In an order entered on June 3, 1987, the circuit court granted defendants' motion to dismiss plaintiff's complaint without leave to amend, finding that the failure to add the superintendent of police as a party defendant was a fatal defect. It is from this order that plaintiff appeals.
The issue presented for review is whether plaintiff's complaint for administrative review of the Board's decision was fatally defective for failure to join as a party defendant the superintendent of police. In our judgment, it was not.
Section 3-103 of the Code of Civil Procedure (Ill. Rev. Stat. 1987, ch. 110, par. 3-103) provides in part that "[every] action to review a final administrative decision shall be commenced by the filing of a complaint and the issuance of summons within 35 days from the date that a copy of the decision sought to be reviewed was served upon the party affected thereby." The filing of the complaint for administrative review within the time period specified is a jurisdictional requirement, and judicial review of the administrative decision is barred if the complaint is not filed within the time specified. Fredman Brothers Furniture Co. v. Department of Revenue (1985), 109 Ill. 2d 202, 211, 486 N.E.2d 893.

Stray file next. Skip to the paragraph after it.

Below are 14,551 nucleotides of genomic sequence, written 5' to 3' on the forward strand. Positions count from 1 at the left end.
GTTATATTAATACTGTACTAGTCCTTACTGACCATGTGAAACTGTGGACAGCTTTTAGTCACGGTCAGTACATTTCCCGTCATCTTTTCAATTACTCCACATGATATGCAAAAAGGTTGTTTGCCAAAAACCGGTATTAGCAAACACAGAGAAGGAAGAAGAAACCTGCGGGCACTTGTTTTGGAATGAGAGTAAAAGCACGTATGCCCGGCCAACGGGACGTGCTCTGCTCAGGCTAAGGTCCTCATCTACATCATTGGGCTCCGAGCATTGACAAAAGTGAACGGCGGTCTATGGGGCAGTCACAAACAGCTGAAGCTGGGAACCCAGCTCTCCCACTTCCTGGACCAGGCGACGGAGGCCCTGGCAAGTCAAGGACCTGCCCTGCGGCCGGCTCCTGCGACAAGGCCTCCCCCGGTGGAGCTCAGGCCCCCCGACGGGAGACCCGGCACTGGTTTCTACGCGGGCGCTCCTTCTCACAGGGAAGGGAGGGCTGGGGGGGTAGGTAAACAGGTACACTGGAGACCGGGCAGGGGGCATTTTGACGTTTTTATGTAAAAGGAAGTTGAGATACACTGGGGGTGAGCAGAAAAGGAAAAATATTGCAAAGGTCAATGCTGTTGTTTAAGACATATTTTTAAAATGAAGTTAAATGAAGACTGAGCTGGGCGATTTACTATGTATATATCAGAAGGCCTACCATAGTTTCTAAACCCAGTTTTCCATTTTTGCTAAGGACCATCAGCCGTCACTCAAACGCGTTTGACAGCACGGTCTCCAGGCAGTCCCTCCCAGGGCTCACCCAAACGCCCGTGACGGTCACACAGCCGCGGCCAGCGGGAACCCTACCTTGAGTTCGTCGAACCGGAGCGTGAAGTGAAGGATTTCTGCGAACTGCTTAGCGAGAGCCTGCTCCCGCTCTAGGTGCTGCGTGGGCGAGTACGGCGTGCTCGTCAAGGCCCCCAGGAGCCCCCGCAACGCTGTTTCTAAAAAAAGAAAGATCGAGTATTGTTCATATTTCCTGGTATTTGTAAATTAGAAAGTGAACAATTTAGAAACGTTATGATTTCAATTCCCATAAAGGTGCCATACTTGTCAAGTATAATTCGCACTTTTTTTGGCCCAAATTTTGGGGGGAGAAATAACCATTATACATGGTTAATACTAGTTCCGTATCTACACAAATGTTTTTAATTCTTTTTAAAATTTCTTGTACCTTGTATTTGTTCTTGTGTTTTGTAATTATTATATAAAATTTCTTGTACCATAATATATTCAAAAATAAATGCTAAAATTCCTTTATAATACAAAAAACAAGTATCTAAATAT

Defendants concede that plaintiff filed his complaint for administrative review within the 35 days specified by law. Defendants, however, argue that the complaint was fatally defective because plaintiff failed to name the superintendent of the Chicago police department as a party defendant and to serve him with summons within 35 days of service of the Board's decision. We disagree.
Section 3-107 of the Code of Civil Procedure (Ill. Rev. Stat. 1987, ch. 110, par. 3-107) provides that "the administrative agency and all persons, other than the plaintiff, who were parties of record to the proceedings before the administrative agency shall be made defendants." This requirement is mandatory and specific and admits of no modification. Winston v. Zoning Board of Appeals (1950), 407 Ill. 588, 95 N.E.2d 864; Stirniman v. County Board of School Trustees (1960), 26 Ill. App. 2d 245, 167 N.E.2d 829.